Emma didn’t file a complaint immediately. In fact, she exchanged friendly Facebook messages with him for sometime after the event. It appears that only after encountering other young women who had relationships with the young man– and the young man’s detachment from her– that she decided that the anal sex had been, after all, non-consensual.

She went to the University and explained her situation. The University, even after refusing to look at the Facebook messages, or to hear from Paul Nungesser, declined to suspend the alleged perpetrator. Emma then went to the police. The DA also declined. I haven’t read a good account of why both the University and the DA didn’t proceed with charges, but it seems likely that Emma was honest enough to admit to exchanging messages with the alleged perpetrator that, at the very least, made it difficult to press the case that the sex was “non-consensual”. I wish we could hear the conversation with the University officials: there must have been something remarkable there for them to decline to punish a student for an alleged rape.

What is remarkable is that Emma Sulkowicz, from her statements and actions, appears to have a different idea of “non-consensual” than even devoted feminists have held up til now. She seems to actually believe that no matter how consensual the act was at the time, bad behavior by the man afterwards can justify a retroactive assessment of the act as rape. This is intriguing to me because I don’t think she is unique in this regard. Some of her comments about Nungesser suggest that her accusation is based more on a judgement of his character than her memory of the incident. Something about her comments sounds familiar and disturbing, in the sense that I wonder just how reliable some allegations made by other women are– which is something one should not wonder.

If there was any doubt about the nature of Emma’s accusations, she has released a video of herself and a male actor recreating the “rape”, from several angles, with considerable authenticity. The sex is not simulated. This is quite possibly the strangest attempt to build credibility I have ever heard of. The experience was so awful that I will recreate it, as artistic expression? You could build a lot of aesthetic theory on the idea but in terms of how this furthers her demands for “justice”, I am mystified.

Is this all drama? All of it? The mattress, the allegations, the protests, the re-enactment? Is the relationship itself another drama, with the University and the District Attorney denying Emma her catharsis?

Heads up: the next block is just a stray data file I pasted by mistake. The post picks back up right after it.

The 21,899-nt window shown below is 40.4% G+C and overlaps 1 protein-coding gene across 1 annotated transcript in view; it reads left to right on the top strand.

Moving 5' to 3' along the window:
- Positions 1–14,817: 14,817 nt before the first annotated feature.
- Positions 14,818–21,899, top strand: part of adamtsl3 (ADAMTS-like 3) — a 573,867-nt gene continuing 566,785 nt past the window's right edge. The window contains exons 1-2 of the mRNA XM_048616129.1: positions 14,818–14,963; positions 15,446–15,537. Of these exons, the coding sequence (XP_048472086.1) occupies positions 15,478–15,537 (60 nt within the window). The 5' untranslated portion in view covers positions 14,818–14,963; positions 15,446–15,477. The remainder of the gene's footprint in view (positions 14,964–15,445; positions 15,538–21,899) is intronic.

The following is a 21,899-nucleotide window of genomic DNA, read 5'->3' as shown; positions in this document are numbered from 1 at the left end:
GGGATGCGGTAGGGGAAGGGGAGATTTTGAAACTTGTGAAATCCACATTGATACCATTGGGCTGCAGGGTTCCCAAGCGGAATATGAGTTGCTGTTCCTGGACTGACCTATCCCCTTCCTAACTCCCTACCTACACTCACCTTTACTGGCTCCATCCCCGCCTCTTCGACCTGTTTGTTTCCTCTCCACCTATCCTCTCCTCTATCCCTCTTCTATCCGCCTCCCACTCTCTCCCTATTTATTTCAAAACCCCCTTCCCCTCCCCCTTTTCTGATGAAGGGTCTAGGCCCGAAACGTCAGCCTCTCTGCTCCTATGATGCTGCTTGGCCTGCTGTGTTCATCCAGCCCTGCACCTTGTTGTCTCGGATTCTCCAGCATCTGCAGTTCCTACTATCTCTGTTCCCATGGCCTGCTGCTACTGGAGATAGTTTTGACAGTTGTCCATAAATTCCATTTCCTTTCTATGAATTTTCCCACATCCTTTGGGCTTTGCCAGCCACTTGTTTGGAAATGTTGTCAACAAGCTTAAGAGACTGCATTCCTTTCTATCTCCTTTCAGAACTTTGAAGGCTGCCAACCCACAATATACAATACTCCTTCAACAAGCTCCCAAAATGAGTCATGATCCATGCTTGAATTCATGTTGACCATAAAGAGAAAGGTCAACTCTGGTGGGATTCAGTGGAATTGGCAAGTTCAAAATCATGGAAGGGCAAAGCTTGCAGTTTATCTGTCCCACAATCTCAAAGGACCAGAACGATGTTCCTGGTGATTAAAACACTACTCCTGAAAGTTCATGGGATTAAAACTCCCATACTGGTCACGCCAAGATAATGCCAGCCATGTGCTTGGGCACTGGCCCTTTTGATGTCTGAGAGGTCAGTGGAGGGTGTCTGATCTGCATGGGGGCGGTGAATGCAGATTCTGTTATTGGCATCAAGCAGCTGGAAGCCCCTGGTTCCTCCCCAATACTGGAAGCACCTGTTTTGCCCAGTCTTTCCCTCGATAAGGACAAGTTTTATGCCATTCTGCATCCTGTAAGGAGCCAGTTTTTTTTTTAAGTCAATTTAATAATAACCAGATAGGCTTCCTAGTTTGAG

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The Look and the Sound of Silence

The ending of “The Graduate” is a legend now.  And I suspect it’s about time someone made the traditional attempt to “debunk” the mythological greatness of it and attack the whole strange sequence as mediocre, confusing, or trivial.

Personally, I think it holds up extremely well.  In fact, I dare say, it seems stronger and more allusive today to me than ever before, while the rest of the second half of the movie does, at times, seem aimless and rote.  The uncanny momentum of the first half, up to when Elaine learns about the affair, suddenly deflates and wanders, until it seems to gather itself up again into some kind of  raucous crescendo with the wedding.

But it can’t be denied that part of the marvelous impact of that last scene on the bus  is due to the expectation of the Hollywood ending, the happy music, the smiles, the suggestion that all is now well.  With expectations like that in place, the first encounter with that long, lingering, ambiguous take is rather stunning.  And it shifts the viewer’s perception from that empty, trivial, inauthentic kitsch to the rich complex authentic possibilities of their relationship– not all unicorns and hazy meadows.

Some commentators feel that the ending is therefore sad and pessimistic.  I don’t think it goes that far.  I don’t think we encounter a fateful, tragic mistake.  What we have is the real possibility that they will work things out but only after actually learning to cope with life beyond the magic hysteria of their escape from stultifying bourgeois conformity.  Maybe Benjamin becomes an environmental activist.  Maybe Elaine becomes a feminist.